Her words echoed those of Walt Whitman, the poet of democracy, a century before, when she spoke of people “stitching up a hem, darning a hole in a uniform, patching a hole in a tire.” A woman and her son, she said, “wait for the bus, a farmer considers the changing sky. A teacher says, take out your pencils. Begin.”

But there was a different tone here: a wariness or perhaps just watchfulness that she perceives moving through the scene that Whitman never really picked up. “All about us is noise,” she said. “All about us is noise and bramble, thorn and din, each one of our ancestors on our tongues.”

In this nation of immigrants, there are stories, she suggested, that each of us carries a part of, but that for some is a greater burden than others.

It’s not just the cacophony of busy people, but also thorns and brambles that catch at clothes and tear flesh, all of which speak of some stories told not in the light of day but whispered from one generation to the next, the legacy of hard loss and unrealized hope.

As an African American poet speaking at the inauguration of America’s first African American president, Alexander took hold of the opportunity to lay before the nation the historic achievement before them: “Say it plain: that many have died for this day.” Military heroes, yes, but also, once again, ordinary people who perished in unmarked graves or were traded as chattel, yet who “laid the train tracks, raised the bridges, picked the cotton and the lettuce, built brick by brick the glittering edifices,” including among them the Capital building before which she stood.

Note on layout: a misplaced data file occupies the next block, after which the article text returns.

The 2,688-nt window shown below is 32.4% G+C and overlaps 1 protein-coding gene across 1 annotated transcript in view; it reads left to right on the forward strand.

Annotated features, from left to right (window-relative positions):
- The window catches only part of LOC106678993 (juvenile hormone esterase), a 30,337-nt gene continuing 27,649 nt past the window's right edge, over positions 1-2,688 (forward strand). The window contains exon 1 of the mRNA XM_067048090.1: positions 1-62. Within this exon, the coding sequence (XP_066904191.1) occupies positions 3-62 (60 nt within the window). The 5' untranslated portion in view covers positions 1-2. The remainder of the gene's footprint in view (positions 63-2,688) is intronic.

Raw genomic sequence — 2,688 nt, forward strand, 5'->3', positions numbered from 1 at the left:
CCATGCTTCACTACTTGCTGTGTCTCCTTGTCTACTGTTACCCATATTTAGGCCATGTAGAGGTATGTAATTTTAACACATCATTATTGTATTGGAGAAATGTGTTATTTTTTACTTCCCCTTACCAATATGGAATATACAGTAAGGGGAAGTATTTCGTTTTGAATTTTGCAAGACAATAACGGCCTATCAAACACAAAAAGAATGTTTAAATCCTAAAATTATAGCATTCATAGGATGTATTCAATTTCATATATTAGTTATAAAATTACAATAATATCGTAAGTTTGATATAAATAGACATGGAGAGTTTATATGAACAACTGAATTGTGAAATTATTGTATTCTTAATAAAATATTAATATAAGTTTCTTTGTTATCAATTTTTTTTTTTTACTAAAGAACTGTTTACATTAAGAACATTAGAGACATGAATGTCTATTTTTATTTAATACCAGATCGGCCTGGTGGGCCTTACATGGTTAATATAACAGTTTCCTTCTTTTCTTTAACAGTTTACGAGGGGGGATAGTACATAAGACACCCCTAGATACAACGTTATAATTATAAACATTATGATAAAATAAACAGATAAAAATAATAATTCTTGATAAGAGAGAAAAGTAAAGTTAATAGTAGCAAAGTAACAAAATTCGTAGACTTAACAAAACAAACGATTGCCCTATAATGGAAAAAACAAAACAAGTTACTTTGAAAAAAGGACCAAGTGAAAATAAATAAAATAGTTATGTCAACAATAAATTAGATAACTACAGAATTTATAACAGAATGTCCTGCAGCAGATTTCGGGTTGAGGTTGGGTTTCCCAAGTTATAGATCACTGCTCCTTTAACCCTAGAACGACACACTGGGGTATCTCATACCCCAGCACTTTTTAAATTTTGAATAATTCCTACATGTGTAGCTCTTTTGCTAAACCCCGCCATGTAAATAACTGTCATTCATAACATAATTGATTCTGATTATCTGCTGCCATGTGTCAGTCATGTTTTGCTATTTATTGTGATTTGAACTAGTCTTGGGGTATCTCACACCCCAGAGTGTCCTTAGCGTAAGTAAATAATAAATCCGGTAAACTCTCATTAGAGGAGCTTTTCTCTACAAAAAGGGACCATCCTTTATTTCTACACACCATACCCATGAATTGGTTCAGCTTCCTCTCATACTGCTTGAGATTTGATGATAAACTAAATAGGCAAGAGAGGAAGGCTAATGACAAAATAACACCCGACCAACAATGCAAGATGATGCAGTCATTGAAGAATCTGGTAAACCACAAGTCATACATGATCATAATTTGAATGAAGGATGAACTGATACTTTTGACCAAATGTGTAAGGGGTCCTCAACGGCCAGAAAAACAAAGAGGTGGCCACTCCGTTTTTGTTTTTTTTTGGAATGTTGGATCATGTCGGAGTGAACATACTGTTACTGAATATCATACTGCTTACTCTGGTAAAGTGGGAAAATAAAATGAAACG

But, the business of the day, Alexander told the crowd, was not recrimination, but praise. Praise “for the struggle” that it took to get there – for each hand-lettered sign of protest brought to a freedom march, for people determined to find “something better down the road,” for people who had the courage to “walk into that which we cannot see.”

What her poem offered in the end was a story of redemption – not individual redemption but the possibility of our nation’s redemption from a troubled past into a more hopeful future, where, she said, “anything can be made, any sentence begun.”

I have to say that as powerful as Alexander’s 2009 poem was, it had pretty much faded from my awareness until this last summer when I heard the radio interviewer Krista Tippett bring it up when she spoke at our Unitarian Universalist General Assembly in Columbus, Ohio. Tippett had just published a new book, Becoming Wise – An Inquiry into the Mystery and Art of Living, and she told us she was struggling to come to grips with what she found to be disturbing trends in what she called “our common life” in this country.

Coping with a diversity of interests and identities has always been a challenge for us, but she says in her book that in our current struggles with divisions over race and class she sees something new, what she calls “a surfacing of grief.”